5. Do a group brainstorm. After the students have chosen their topics and started working, it might be helpful to have a group brainstorm in lab the next week. During this time, each group could present their topic and the class could spend 10 minutes asking questions about it and brainstorming ideas for how to make that group's project especially creative and rewarding. This would further involve the students in each other's projects and hopefully generate more interest in the many diverse topic areas covered by the projects.
Other Ideas

Following are random thoughts for additional examples, topics, and lab activities to try next year.

  1. Canceling One application of symmetry in math that we can all relate to is canceling. If you have the same thing on both sides of an equation, you can cancel. Very simple, but it brings the theme home. Other examples of how the symmetry of simple math problems makes solving them quicker are abundant (e.g. if there are 5 black marbles and 5 white marbles in an urn, then there must be an equal probability of drawing black and white because the problem is symmetric: white and black are interchangeable, etc.) One homework problem might be finding an example of a simple math problem in which a shortcut can be found using symmetry. I think this would help students get it that symmetry really is everywhere-not just in pretty pictures.

  2. Symmetric viruses A chemistry friend was recently telling me about some newly discovered viruses that are extremely symmetric because they have very little DNA. Apparently the small amount of DNA makes for a lot of the same proteins, which makes for a highly symmetric organism. I thought it was cool.

  3. Do Experiment 2-8 from Zare's Laser Experiments for Beginners as a very cool demo on chirality in molecules and how they interact with light. In this demo, you can apparently actually see the laser light spiraling through a test tube of chiral substance. I found it when I was looking through the book for laser labs for spring quarter-very very cool!! Some of the laser diffraction demos in that book would also be appropriate for symmetry or for polarized light-we mentioned diffraction only briefly because it is so complex, but Zare's book has a few basic concepts that students can use to understand the results of the demos/experiments. Be sure to provide ample break-out sessions during which the students can grapple with these concepts!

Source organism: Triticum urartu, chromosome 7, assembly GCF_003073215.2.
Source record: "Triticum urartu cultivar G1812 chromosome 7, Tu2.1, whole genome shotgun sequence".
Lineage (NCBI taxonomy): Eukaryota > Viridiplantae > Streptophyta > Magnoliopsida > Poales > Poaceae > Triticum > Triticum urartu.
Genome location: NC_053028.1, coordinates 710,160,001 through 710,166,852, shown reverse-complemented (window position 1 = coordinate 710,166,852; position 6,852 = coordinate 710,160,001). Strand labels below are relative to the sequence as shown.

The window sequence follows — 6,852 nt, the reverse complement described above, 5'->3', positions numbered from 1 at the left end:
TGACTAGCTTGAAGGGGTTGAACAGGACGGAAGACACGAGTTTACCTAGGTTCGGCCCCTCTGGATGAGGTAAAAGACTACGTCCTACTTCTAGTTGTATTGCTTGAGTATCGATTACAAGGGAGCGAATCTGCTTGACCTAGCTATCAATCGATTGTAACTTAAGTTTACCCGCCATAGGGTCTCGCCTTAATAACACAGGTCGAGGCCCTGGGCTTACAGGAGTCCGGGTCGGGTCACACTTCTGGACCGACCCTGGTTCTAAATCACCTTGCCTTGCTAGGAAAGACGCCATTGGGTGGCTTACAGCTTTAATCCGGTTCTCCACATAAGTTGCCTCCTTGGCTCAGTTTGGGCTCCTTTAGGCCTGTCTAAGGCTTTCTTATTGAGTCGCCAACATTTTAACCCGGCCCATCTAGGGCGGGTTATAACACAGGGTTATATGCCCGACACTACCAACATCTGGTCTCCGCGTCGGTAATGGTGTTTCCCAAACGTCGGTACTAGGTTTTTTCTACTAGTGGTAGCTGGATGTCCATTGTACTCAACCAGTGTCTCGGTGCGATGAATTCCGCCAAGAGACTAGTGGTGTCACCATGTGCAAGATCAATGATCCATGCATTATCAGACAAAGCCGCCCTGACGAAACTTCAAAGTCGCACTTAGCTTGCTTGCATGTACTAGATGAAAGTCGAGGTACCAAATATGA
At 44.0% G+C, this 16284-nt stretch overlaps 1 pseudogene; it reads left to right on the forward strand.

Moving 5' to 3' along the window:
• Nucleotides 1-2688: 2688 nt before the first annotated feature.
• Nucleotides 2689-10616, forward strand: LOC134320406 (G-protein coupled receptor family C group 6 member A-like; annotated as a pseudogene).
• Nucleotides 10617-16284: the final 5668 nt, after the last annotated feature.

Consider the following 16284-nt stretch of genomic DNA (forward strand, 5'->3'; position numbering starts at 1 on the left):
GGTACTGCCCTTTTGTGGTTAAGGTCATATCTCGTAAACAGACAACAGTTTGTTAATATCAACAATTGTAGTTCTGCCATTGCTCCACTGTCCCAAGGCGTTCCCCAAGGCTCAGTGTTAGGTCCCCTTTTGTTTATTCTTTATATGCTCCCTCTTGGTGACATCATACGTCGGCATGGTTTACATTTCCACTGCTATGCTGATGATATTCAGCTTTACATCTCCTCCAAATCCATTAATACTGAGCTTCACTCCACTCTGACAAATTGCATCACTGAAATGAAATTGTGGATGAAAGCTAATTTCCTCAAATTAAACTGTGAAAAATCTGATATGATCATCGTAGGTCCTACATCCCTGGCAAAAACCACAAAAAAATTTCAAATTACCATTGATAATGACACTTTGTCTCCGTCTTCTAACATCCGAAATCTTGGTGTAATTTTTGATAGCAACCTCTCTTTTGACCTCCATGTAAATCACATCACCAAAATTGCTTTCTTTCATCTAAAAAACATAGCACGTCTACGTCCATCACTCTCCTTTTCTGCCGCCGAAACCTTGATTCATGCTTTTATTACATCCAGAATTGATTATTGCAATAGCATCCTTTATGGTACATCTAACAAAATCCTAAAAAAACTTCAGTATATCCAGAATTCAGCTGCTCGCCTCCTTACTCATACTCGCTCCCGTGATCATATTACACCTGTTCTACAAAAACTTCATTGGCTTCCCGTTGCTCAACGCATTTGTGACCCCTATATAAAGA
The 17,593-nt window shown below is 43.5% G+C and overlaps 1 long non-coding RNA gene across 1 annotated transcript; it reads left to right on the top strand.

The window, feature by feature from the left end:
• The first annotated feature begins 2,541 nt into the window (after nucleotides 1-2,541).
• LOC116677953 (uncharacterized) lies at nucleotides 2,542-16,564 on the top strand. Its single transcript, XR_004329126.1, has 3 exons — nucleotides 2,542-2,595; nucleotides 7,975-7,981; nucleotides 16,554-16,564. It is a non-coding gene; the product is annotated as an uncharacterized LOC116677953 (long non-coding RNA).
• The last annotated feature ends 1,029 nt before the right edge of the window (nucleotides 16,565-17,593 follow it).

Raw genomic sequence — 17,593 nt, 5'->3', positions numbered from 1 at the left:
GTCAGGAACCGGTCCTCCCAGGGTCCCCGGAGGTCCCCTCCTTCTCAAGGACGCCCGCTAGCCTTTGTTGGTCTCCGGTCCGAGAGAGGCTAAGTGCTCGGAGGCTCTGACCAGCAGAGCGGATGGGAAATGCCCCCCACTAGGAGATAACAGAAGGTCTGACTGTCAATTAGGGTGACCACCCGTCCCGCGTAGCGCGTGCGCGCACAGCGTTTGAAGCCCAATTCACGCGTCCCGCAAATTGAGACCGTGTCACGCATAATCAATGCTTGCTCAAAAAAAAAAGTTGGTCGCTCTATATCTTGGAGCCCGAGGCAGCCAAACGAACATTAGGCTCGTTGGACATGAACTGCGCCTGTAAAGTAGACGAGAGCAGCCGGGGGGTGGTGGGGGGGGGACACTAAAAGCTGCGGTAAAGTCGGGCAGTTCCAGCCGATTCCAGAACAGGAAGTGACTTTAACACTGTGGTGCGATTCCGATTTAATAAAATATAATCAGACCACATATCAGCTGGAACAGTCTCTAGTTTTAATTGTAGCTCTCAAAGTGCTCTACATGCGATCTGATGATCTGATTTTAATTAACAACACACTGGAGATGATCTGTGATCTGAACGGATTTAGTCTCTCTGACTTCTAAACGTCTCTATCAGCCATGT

4. Make your own kaleidoscope in lab Shortly after the unit, I was at the Exploratorium and noticed quite a few videos on Escher and a Make-Your-Own-Kaleidoscope kit in the gift shop. When I glanced through the kaleidoscope kit manual, I noticed a symmetry tutorial that echoed a lot of what we covered in class. It looked like a really great lab activity, and one that students would enjoy taking home.

  5. Circularly Polarized Beetles?! A few months after the unit, I met an astrophysics professor from BU who is thinking about designing a unit for nonscientists based on light. He had with him some beetles that were coated with a chiral fat; viewed through circularly polarized filters, they were black with one and colored through the other. This is the only animal known to do this in nature.